ITV Bosses Contradict Each Other Over Ad Refunds

03 September 2004

Confusion appeared to reign earlier this week as to whether ITV -- the UK's largest commercial broadcaster -- is liable to refund advertisers up to £100 million ($179.4m; €147.3m) under the Contract Rights Renewal mechanism.

The so-called CRR process was imposed by media regulator Ofcom when the ITV network's two largest players, Granada and Carlton Communications, merged on 1 January this year.

CRR was instigated after robust lobbying by advertisers and agencies, concerned that their contracted ad rates (which are based both on total committed spend and predicted viewing levels) would be weighted against them by any fall in ITV's audience share.

In such an event, the CRR allows ad buyers to switch expenditure out of ITV and into other TV channels.

Charles Allen, the broadcaster's chief executive, was questioned on the issue at the Edinburgh TV Festival last weekend. He dismissed as "nonsense" reports that ITV might have to rebate up to £100m under the CRR terms.

He declared his confidence that ITV's ongoing audience decline would be halted by its autumn schedules, at the same time admitting it had undergone a "terrible six weeks" during the July-August double whammy of Channel 4's Big Brother 'reality' blockbuster and the Olympic Games.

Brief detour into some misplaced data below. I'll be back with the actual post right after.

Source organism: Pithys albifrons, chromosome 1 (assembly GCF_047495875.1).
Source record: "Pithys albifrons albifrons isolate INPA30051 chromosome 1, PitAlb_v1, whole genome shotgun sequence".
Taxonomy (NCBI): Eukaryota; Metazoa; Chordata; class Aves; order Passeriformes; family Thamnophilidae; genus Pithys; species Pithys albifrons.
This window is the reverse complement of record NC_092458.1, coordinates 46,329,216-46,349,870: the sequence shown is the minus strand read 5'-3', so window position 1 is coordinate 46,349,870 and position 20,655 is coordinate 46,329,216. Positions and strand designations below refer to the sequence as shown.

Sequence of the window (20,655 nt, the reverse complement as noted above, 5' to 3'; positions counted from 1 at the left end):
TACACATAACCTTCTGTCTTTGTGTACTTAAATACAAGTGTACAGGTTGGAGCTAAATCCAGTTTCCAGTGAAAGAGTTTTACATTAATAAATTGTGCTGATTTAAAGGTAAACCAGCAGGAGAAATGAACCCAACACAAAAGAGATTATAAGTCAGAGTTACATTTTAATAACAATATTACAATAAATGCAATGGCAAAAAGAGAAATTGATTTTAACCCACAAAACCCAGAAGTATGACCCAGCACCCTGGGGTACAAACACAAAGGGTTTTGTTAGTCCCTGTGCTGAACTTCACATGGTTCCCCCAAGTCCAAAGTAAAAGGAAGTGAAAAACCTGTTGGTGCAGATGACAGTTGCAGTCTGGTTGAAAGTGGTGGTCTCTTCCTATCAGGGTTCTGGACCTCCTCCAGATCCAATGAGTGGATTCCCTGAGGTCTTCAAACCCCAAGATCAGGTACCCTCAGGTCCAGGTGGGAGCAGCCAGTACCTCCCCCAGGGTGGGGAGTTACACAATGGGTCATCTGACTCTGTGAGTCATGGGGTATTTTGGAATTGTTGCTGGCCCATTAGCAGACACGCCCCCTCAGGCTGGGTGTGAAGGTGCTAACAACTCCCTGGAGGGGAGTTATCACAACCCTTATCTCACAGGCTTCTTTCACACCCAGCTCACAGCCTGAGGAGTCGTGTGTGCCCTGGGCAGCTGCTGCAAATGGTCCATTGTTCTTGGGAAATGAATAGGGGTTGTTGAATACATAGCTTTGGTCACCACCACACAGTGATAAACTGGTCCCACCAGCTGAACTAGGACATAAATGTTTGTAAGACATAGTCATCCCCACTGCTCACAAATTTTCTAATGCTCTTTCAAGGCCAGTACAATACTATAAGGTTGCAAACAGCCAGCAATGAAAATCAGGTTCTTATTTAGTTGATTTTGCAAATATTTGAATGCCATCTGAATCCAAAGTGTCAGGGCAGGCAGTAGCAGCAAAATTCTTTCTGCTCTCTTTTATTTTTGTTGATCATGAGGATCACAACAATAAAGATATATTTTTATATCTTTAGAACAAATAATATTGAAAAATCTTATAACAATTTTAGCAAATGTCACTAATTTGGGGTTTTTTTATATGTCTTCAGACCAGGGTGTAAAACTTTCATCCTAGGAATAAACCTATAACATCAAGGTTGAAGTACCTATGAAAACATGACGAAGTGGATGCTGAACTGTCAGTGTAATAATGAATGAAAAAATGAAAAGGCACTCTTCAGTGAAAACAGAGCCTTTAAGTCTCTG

However, on arrival back at the ITV bunker, Allen appears to have been challenged on his interpretation of the CRR liability. The company's respected chief executive of broadcasting and enterprises Mick Desmond went public to set the record straight.

Speaking Wednesday to Marketing magazine, Desmond conceded that the CRR liability could cost ITV £50m of business in its current fiscal. However, it aims the stem this cash haemorrhage by offering selected clients deals on sponsorship and ad positions.

Industry observers doubt that Allen's already shaky standing in the eyes of ITV's major institutional investors will have been enhanced by this apparent confusion.

Data sourced from: BrandRepublic (UK); additional content by WARC staff